This super star model is 62, but easily passes for 39.
And this, my favourite:
“8 signs the incontinence aisle isn’t far off!”
Aging is bad.
You can fight it or you can laugh it off.
These slogans and headlines are culled from our contemporary literature—blogs, news items, and advertising that are the vanguard of our current thought. They urge us to deny the power and reality of aging. They admonish us to look and act young, and if we can’t, at least don’t look and act too blatantly, obviously old!
On one hand, they tell us that aging is horrible, it will diminish us, make us weak and ugly. We must fight it at all costs!
On the other hand they tell us that it isn’t that bad, if we just look at the bright side, if we just use nicer words, if we can just stay sweet, compliant, invisible.
It’s no secret that the young don’t see us. To them, we are invisible. We don’t turn up in magazines and newspapers, we are absent in television programs and news reports, and we are seldom featured in movies. Life goes on around us, but we are increasingly not present in public life. In the middle of a current political campaign in Canada, for instance, where hundreds of people line up behind the candidates as they speak, old people are seldom part of the audience, or interviewed for their opinion.
“nothing makes me so sad as when I go into some little old dear’s home…”
Not only was the woman in question referred to as “dear”, (see my article, “Don’t Call Me Dear”) she was further insulted by the use of one other cringe-worthy adjective, “little”. The ”old”, I decided, could stay. It was the only acceptable term in the whole reference.
As you age, losses come in many guises, a friend or loved one may die, you might lose your financial power, or you might lose your independence. These losses are major, and your recovery may require considerable effort, such as going for counselling or retreating from life for a while.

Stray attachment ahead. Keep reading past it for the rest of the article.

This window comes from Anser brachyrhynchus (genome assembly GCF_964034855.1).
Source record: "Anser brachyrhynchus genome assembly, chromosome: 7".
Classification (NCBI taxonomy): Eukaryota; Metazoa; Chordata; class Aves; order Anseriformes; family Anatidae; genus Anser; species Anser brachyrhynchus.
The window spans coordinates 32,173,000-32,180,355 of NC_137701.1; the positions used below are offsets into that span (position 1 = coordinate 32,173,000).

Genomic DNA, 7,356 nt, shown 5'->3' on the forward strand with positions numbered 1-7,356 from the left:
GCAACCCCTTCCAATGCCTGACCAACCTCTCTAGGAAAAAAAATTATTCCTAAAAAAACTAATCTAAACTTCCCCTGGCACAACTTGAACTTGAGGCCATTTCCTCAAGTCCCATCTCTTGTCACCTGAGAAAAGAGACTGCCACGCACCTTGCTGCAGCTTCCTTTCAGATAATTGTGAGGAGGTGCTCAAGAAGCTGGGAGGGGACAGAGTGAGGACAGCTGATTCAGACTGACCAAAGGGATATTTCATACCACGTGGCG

Yesterday morning, before I had my coffee I opened the fridge door and stood there. “What am I doing here?” I wondered aloud, (not to be mistaken for “Why do I exist?). It took me a few seconds to remember the item I wanted, and I moved on to make breakfast. But it stuck with me. A few days ago I found my socks in my make-up drawer, and last spring a tax rebate disappeared forever, it seemed. Well, I humphed, at least I didn’t find the eggs in the freezer, and the frozen pizza on the piano!
The first sign of impending old age, and it’s twin, Alzheimer’s, the pundits say, is the tendency of older people to put less effort into their social network. “Mum doesn’t go out much anymore”, adult children worry, “Her circle of friends is getting smaller and smaller.” It could be her health, they think, or maybe she’s depressed. She was always set in her ways, others may say, and as she gets older, this just gets worse. Or, worry of all worries, maybe she doesn’t feel she has anything to live for anymore.
Attitudes and Acrimony Across the Generations
We all know about the attitudes some younger people have towards elders—who hasn’t felt the frustration of being ignored by servers in a restaurant, or the sting of being spoken to in a condescending manner. A few weeks ago, I took a few minutes longer than was considered appropriate in vacating a parking spot, and was treated to body language which far exceeded the eye-rolling variety. Underneath that behavior, we know, is a barely disguised attitude among some younger people that old people are doddering and slow, and possibly not worthy of the space they occupy.